“It’s not like some of these issues where it is a small majority, and then you look, and one party is way in favor of something and the other is not,” Taylor said. “There is a lot of support across party affiliation.”

Nearly two-thirds of states have legalized marijuana, mainly for medical uses, even though federal health officials issued a new warning in August that smoking the drug is dangerous for adolescents, pregnant women and their developing babies.

Fears over teen use

U.S. Surgeon General Jerome Adams, a former Indiana state health commissioner, said science shows that for teens marijuana carries a risk of affecting brain development, which continues in their 20s. Frequent marijuana use by teenagers is associated with changes in parts of the brain involved with attention, memory, decision-making and motivation.

Health officials have also linked VAPI, or EVALI, the vaping illness that has killed at least 52 people across the country to illegal, unregulated products containing THC, the ingredient that produces a high in marijuana. Some 2,400 hospitalized cases have been reported nationally this year, with some of the highest rates in Illinois, Indiana and Wisconsin—states where legal, regulated cannabis products are unavailable to those without qualifying medical conditions.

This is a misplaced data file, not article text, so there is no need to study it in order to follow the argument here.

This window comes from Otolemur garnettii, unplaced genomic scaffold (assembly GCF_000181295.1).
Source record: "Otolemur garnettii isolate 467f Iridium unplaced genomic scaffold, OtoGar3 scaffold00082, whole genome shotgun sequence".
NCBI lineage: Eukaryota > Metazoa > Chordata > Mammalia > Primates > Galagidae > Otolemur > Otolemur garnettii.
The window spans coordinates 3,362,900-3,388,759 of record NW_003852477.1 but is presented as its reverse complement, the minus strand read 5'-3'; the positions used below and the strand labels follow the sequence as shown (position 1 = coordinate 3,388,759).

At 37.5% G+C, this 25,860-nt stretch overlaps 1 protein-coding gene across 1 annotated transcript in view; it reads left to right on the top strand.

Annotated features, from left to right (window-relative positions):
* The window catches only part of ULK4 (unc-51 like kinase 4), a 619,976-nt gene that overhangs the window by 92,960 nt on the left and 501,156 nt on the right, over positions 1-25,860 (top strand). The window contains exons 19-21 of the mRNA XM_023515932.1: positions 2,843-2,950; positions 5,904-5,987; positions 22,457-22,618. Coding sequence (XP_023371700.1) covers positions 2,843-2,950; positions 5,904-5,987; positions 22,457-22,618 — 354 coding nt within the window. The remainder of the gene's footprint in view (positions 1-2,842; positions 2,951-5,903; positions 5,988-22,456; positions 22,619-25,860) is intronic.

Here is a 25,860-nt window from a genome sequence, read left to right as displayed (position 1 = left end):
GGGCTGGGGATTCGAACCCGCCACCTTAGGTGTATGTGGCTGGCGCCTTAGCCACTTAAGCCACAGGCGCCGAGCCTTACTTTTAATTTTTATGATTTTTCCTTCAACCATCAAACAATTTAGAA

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Meanwhile, sales booming in Michigan

Michigan’s handful of licensed adult-use cannabis shops first opened to long lines of customers on Dec. 1 and reported about $1.6 million in sales during the first week. Illinois starts allowing adult-use sales in January.

Indiana lawmakers realize that presents a dilemma regarding products for which state law makes possession of any amount a potential felony with a maximum sentence of three years in prison, although no resolution appears at hand.

“We’re in the process of getting surrounded by states that have either medical or recreational marijuana,” said Bray, the Republican Senate leader. “Whether we want it or not, that’s going to have a very direct impact on the state because people bring it across state lines easily, people driving under the influence of it. We’re going to have to figure out how we are going to react to that. We can’t just be in a vacuum.”